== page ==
shutterstock_189798017Taylor Swift may be able to “Shake It Off” when it comes to bad publicity or criticism, but her public relations team is thinking ahead.

According to Entertainment Weekly, representatives for Swift registered the pop star’s name in .PORN and .ADULT, presumably to keep the domains free of unsavory content.

Corporate brands are also considering which new gTLDs warrant proactive domain name registration. And .SUCKS is currently top-of-mind for many brand owners.

A New gTLD Dedicated to Gripe Sites

So what makes .SUCKS unique?

It’s a new gTLD that is explicitly dedicated to gripe sites.

Also, unlike most registries, the registry behind .SUCKS — Vox Populi — has been very open about its pricing:

$2,499 is the suggested MSRP for Sunrise registrations, while “Premium” domain names will be individually priced.

$10 is the “Consumer Advocate Subsidized” rate at which individuals can register in .SUCKS, creating a template site for individuals to air their thoughts and grievances online.

This unique pricing suggests that Vox Populi knows two things: a) online brand protection is important to trademark holders – from corporations to small businesses and b) gripe sites are protected speech.

There is also a domain “block” being offered by Vox Populi for the rate of $199 per year – however, names that fall under “Premium” or “Sunrise Premium” are not eligible for this service. So, ultimately, most brands will be forced to choose between the $2,499 registration or the risk an individual registering their brand in .SUCKS.

Will Complaints Against .SUCKS Domains be Successful?

Some large brands, looking to the near future, are wondering if UDRP or URS complaints against .SUCKS domain names containing trademarks are likely to be successful.

As FairWinds’ own UDRP expert and attorney Steve Levy explained in last week’s UDRP webinar, “the answer is — it depends.” He went on to cite the 2014 <f*> case in which the use of the pejorative 4-letter word was cited by the Panel as a factor which reduces confusion between the domain and the trademark.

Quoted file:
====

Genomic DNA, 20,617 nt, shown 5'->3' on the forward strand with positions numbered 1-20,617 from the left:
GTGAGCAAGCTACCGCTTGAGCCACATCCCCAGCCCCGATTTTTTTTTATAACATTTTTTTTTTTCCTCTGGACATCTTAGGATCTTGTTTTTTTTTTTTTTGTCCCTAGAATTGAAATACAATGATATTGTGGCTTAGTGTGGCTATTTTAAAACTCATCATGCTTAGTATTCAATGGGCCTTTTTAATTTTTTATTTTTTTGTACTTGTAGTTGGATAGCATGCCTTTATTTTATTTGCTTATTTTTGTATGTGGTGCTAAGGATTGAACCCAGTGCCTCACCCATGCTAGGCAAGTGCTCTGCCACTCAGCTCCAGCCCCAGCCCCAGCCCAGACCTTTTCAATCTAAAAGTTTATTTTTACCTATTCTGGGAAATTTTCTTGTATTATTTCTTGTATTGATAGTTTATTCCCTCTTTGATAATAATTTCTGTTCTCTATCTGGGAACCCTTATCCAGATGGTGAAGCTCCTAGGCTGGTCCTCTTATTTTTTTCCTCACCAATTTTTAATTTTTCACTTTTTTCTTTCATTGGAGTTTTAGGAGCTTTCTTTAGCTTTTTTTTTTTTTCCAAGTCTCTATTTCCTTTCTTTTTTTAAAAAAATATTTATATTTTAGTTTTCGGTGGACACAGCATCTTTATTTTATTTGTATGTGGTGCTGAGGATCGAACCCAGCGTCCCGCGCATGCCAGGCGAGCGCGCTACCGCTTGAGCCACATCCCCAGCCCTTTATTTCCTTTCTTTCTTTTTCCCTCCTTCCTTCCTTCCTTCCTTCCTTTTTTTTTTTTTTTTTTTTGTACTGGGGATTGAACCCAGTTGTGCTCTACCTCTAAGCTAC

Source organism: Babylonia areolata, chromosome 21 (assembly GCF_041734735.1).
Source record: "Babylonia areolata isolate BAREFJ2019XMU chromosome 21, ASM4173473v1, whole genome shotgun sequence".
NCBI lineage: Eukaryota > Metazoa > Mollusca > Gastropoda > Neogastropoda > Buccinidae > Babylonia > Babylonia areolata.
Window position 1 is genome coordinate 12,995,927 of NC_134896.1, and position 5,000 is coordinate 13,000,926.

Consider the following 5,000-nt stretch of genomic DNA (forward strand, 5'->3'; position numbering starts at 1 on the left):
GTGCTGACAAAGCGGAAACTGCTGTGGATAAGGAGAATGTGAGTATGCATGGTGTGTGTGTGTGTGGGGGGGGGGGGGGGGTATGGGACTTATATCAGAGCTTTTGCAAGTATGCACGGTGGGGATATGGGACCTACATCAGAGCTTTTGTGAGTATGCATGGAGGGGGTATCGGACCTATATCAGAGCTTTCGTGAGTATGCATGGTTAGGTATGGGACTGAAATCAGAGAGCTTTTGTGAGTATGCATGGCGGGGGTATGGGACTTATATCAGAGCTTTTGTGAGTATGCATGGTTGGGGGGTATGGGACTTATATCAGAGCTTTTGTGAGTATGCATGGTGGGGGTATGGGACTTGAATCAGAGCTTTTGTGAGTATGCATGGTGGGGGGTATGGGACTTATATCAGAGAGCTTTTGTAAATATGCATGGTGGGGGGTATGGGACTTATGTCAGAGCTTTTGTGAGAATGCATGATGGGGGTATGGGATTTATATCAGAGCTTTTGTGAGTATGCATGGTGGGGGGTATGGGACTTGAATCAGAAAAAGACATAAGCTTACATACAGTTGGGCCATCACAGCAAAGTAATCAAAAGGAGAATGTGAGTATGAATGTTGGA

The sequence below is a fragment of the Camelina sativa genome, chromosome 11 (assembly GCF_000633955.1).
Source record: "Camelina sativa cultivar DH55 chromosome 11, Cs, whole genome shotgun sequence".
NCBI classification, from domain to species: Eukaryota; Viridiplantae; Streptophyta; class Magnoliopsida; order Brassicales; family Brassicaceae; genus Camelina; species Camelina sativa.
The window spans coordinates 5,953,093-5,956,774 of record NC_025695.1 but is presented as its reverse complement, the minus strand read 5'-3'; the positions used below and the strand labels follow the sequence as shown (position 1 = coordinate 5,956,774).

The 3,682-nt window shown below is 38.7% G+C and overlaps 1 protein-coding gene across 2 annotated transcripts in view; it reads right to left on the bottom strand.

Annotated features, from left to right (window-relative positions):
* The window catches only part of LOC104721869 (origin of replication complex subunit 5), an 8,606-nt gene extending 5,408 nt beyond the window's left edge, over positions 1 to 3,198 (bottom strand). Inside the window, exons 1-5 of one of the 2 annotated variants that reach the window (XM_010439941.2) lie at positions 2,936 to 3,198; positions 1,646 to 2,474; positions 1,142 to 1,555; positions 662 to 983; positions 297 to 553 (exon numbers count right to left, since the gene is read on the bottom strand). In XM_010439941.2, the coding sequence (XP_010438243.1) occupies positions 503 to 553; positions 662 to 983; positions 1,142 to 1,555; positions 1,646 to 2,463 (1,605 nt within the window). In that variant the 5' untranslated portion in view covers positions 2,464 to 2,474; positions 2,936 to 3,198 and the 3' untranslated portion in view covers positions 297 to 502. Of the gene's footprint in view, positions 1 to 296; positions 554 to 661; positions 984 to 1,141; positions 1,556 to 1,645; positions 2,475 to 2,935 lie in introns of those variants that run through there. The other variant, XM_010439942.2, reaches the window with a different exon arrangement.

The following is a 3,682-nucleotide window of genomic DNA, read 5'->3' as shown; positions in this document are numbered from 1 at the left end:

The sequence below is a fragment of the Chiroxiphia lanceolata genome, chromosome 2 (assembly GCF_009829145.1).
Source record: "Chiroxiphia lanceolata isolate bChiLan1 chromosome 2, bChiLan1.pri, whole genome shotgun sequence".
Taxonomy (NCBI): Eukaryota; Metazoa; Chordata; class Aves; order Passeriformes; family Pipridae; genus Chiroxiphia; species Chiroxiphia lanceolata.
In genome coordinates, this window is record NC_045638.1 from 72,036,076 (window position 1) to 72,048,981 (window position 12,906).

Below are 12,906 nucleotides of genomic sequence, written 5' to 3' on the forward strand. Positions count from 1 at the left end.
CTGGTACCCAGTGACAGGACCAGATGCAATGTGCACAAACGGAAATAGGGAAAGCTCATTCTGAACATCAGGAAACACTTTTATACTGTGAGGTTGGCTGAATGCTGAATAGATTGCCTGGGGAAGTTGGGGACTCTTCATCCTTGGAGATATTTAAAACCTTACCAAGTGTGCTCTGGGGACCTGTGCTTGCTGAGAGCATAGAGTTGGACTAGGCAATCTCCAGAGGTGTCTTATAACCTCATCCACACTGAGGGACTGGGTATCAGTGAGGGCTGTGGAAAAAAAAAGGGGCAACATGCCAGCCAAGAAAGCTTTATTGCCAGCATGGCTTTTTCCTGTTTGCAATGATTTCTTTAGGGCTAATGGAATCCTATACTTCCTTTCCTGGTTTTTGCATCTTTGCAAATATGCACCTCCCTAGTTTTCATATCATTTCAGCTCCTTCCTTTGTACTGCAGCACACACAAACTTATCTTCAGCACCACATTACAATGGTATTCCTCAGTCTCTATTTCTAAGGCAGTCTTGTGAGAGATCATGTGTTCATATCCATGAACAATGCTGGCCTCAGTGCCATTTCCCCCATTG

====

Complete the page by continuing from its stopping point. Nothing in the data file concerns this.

“However,” Levy continued, “you also have to look at the content of any resolving website. Does it actually contain typical free speech type of material such as criticism and other angry ranting?”

If the latter, then it could be protected as a fair use of the domain name.

Levy predicts that, while the .SUCKS TLD will impact enforcement results, the TLD will be only one factor in a decision as panels will still have to look at all the facts of a given case.

Coming to Terms with Gripe Sites in .SUCKS

Trademark holders won’t know until Monday, March 30th, whether their mark is on the “Premium” or “Sunrise Premium” (aka, most expensive) list of domains.

The sunrise period runs until May 29th, so brands will have a little more time to make a decision on whether or not to register in .SUCKS.

Between now and then, those responsible for online brand protection should discuss this gTLD and the possible registration fees with their internal stakeholders – from marketing to public relations to customer service – in order to make the best decision once the sunrise period begins.

Josh Bourne
Number of Gripe Sites to Grow? Online Brand Protection in the Age of .SUCKS

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